Estimating risk preferences integrating insurance choices with subjective beliefs

Carlo Fezzi, Luisa Menapace, Roberta Raffaelli

Research output: Contribution to journalArticlepeer-review

4 Scopus citations


This paper combines real-world decisions with experimental elicitations to estimate risk preferences by incorporating individuals’ subjective beliefs in the analysis of insurance data. Unlike most studies estimating risk preferences “in the field”, we refrain from making specific assumptions regarding expectations; rather, we elicit them directly from the respondents. This approach yields risk aversion estimates compatible with a variety of deviations from rational expectations, such as biased subjective risk perceptions. Our results reveal that agents tend to overestimate the probability of recent rare events happening again in the recent future, and that the standard assumption of rational beliefs can lead to biased estimates and policy recommendations. Our empirical application offers new insights into the current debate on crop insurance subsidies. Correcting biased beliefs appears to be an effective strategy to reduce government support and, at the same time, maintain a high level of enrollment.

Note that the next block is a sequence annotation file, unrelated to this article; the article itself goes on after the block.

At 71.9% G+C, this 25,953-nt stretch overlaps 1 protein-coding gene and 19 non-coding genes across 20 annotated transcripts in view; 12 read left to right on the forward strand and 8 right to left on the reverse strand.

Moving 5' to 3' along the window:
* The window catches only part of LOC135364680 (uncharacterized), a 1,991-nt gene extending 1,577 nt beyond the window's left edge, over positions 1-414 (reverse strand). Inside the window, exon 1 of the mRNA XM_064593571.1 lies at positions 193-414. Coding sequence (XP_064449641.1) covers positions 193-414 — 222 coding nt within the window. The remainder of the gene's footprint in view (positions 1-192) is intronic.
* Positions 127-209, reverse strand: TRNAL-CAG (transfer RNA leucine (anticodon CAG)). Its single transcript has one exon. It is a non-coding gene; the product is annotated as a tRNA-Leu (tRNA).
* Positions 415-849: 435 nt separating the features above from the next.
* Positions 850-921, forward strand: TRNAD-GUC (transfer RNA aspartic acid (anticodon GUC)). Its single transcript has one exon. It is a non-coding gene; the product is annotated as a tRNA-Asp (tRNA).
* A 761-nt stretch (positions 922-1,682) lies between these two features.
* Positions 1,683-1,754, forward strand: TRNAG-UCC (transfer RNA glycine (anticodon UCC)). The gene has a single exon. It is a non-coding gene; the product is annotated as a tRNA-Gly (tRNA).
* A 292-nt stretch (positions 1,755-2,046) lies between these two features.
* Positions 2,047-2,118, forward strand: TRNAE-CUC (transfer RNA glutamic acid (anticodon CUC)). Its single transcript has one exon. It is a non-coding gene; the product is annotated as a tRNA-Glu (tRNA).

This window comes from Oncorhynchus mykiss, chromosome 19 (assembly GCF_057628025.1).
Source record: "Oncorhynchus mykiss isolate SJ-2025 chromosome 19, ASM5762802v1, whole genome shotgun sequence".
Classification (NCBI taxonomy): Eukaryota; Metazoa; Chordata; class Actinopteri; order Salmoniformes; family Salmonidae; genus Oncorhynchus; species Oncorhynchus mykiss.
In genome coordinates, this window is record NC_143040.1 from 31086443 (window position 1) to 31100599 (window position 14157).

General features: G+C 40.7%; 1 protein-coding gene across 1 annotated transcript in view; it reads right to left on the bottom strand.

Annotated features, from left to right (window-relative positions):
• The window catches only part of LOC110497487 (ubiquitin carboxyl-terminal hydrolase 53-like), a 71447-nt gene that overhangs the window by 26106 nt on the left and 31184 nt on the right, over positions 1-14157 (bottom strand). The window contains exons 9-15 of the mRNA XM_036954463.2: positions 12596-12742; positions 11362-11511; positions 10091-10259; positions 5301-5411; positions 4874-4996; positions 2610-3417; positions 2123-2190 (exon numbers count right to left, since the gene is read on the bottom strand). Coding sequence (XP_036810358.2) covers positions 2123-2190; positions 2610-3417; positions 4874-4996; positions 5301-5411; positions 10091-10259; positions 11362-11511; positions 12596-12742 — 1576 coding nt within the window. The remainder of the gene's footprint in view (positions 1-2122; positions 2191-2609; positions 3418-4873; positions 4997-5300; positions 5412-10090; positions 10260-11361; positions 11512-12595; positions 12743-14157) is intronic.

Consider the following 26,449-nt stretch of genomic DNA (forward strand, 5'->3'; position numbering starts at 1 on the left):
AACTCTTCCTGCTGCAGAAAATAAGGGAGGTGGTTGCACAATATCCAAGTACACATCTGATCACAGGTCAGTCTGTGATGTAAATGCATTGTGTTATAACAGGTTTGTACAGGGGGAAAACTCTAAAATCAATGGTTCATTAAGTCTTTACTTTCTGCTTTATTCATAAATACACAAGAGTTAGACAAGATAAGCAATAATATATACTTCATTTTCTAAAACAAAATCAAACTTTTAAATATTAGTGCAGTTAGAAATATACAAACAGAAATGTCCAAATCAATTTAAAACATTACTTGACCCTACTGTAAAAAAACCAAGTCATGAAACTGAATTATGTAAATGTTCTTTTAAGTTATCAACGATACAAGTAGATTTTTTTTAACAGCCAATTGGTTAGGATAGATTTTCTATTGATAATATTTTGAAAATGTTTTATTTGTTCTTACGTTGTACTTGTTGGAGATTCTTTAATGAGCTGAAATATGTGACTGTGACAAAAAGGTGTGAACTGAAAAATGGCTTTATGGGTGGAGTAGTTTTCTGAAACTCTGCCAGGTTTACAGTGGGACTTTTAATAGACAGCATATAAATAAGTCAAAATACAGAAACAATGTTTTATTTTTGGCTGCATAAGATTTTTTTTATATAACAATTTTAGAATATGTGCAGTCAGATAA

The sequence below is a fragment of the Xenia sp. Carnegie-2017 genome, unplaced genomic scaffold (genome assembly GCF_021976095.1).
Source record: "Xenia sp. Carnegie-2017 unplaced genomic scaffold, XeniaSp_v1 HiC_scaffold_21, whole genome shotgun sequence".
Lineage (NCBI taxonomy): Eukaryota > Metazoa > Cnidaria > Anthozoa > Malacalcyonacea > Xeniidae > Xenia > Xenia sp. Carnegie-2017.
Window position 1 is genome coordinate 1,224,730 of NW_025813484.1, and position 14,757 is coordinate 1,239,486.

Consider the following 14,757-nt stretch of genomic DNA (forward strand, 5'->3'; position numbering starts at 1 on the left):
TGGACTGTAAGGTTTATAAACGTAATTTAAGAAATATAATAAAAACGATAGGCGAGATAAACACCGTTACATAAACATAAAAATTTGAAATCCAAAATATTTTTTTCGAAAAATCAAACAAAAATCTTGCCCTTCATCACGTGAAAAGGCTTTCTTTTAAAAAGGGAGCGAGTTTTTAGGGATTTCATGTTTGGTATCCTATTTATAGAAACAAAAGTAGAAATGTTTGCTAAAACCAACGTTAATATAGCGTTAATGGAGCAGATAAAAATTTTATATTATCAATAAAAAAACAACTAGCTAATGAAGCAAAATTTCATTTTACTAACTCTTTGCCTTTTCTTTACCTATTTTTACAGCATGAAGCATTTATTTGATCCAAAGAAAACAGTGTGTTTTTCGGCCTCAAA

Original languageEnglish
Article number103717
JournalEuropean Economic Review
StatePublished - Jun 2021


  • Crop subsidies
  • Discrete choice models
  • Insurance
  • Non-linear mixed logit
  • Risk preferences
  • Subjective beliefs


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